The present invention may include various processes. The processes of the present invention may be performed by hardware components or may be embodied in machine-executable instructions, which may be used to cause a general-purpose or special-purpose processor or logic circuits programmed with the instructions to perform the processes. Alternatively, the processes may be performed by a combination of hardware and software.
Portions of the present invention may be provided as a computer program product, which may include a computer-readable medium having stored thereon instructions, which may be used to program a computer (or other electronic devices) to perform a process according to the present invention. The computer-readable medium may include, but is not limited to, floppy diskettes, optical disks, CD-ROMs (compact disk read-only memory), and magneto-optical disks, ROMs (read-only memory), RAMs (random access memory), EPROMs (erasable programmable read-only memory), EEPROMs (electrically-erasable programmable read-only memory), magnet or optical cards, flash memory, or other type of media/computer-readable medium suitable for storing electronic instructions.
Many of the methods are described in their most basic form, but processes can be added to or deleted from any of the methods and information can be added or subtracted from any of the described messages without departing from the basic scope of the present invention. It will be apparent to those skilled in the art that many further modifications and adaptations can be made. The particular embodiments are not provided to limit the invention but to illustrate it. The scope of the present invention is not to be determined by the specific examples provided above but only by the claims below.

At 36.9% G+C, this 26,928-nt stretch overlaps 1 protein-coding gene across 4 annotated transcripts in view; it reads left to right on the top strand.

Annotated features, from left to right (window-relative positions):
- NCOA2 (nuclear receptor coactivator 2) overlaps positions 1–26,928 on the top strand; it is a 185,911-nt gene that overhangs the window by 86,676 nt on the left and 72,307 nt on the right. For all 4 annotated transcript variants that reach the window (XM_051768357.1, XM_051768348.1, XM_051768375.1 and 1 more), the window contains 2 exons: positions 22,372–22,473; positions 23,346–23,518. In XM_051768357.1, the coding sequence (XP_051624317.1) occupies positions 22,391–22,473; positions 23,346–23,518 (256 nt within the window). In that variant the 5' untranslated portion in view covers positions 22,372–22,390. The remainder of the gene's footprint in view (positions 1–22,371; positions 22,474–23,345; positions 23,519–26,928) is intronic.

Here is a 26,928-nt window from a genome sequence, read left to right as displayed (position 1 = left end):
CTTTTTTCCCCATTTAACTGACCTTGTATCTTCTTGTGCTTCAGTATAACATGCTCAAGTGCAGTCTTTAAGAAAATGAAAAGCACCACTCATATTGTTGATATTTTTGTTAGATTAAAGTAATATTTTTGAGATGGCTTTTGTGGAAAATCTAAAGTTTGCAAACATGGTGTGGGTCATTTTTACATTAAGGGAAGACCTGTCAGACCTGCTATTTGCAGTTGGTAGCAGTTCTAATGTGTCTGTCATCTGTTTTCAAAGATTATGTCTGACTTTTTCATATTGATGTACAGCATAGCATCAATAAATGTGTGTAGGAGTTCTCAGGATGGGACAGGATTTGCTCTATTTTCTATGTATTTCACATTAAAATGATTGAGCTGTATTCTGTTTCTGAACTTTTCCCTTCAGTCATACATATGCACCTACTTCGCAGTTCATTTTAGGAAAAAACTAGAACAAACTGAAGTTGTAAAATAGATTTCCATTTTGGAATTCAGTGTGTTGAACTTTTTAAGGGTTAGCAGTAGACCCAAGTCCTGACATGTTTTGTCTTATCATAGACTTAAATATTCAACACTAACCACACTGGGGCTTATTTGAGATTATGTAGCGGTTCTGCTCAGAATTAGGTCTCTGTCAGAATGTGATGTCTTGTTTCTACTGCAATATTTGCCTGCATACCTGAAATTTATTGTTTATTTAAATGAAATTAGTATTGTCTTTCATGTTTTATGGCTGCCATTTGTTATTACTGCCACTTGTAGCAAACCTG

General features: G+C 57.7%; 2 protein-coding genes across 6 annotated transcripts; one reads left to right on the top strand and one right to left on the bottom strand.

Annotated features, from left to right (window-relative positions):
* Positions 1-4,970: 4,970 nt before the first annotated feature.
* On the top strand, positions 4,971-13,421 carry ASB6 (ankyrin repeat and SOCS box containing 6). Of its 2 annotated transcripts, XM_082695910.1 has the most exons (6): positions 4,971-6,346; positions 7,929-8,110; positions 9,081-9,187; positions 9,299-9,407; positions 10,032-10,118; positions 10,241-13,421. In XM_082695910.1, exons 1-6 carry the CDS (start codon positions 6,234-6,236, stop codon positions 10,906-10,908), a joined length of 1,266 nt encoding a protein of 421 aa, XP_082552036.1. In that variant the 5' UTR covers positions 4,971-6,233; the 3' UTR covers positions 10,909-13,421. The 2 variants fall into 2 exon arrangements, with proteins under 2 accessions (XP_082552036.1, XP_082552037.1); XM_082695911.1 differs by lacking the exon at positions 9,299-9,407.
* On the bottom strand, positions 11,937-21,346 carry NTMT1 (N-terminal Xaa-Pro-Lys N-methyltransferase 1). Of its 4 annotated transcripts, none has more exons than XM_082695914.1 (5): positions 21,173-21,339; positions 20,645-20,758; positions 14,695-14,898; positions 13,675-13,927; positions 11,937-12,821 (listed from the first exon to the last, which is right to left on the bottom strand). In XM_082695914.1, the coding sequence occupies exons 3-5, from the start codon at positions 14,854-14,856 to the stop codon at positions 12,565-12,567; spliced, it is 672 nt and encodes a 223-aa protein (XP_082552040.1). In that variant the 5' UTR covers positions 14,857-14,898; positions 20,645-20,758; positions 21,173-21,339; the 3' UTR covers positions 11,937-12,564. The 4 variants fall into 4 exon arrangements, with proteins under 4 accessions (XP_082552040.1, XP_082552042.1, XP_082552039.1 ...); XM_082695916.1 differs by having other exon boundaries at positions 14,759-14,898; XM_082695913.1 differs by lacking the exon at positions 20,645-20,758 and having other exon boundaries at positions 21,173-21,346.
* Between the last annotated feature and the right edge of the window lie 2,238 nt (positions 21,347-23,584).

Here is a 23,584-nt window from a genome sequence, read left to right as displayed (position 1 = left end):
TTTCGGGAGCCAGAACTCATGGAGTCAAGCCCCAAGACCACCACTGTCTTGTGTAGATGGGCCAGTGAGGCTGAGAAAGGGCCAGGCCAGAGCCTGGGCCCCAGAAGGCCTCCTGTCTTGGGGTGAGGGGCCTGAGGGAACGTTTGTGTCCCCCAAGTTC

It should also be appreciated that reference throughout this specification to “one embodiment” or “an embodiment” means that a particular feature may be included in the practice of the invention. Similarly, it should be appreciated that in the foregoing description of exemplary embodiments of the invention, various features of the invention are sometimes grouped together in a single embodiment, figure, or description thereof for the purpose of streamlining the disclosure and aiding in the understanding of one or more of the various inventive aspects. This method of disclosure, however, is not to be interpreted as reflecting an intention that the claimed invention requires more features than are expressly recited in each claim. Rather, as the following claims reflect, inventive aspects lie in less than all features of a single foregoing disclosed embodiment. Thus, the claims are hereby expressly incorporated into this description, with each claim standing on its own as a separate embodiment of this invention.
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|U.S. Classification||726/1, 709/249, 726/29, 709/220, 726/14, 709/250, 709/225, 709/229|
|International Classification||H04L12/22, H04L9/00|
|Cooperative Classification||H04L63/0227, H04L63/101, H04L63/102, H04L63/12, H04L61/2015|
|European Classification||H04L61/20A1, H04L63/10B|
|Jan 9, 2008||AS||Assignment|
Owner name: INTEL CORPORATION, CALIFORNIA
Free format text: ASSIGNMENT OF ASSIGNORS INTEREST;ASSIGNORS:KHOSRAVI, HORMUZD;GREWAL, KARANVIR;KROISER, AHUVA;AND OTHERS;REEL/FRAME:020344/0245;SIGNING DATES FROM 20060813 TO 20060928
Owner name: INTEL CORPORATION, CALIFORNIA
Free format text: ASSIGNMENT OF ASSIGNORS INTEREST;ASSIGNORS:KHOSRAVI, HORMUZD;GREWAL, KARANVIR;KROISER, AHUVA;AND OTHERS;SIGNING DATES FROM 20060813 TO 20060928;REEL/FRAME:020344/0245
|Mar 20, 2014||FPAY||Fee payment|
Year of fee payment: 4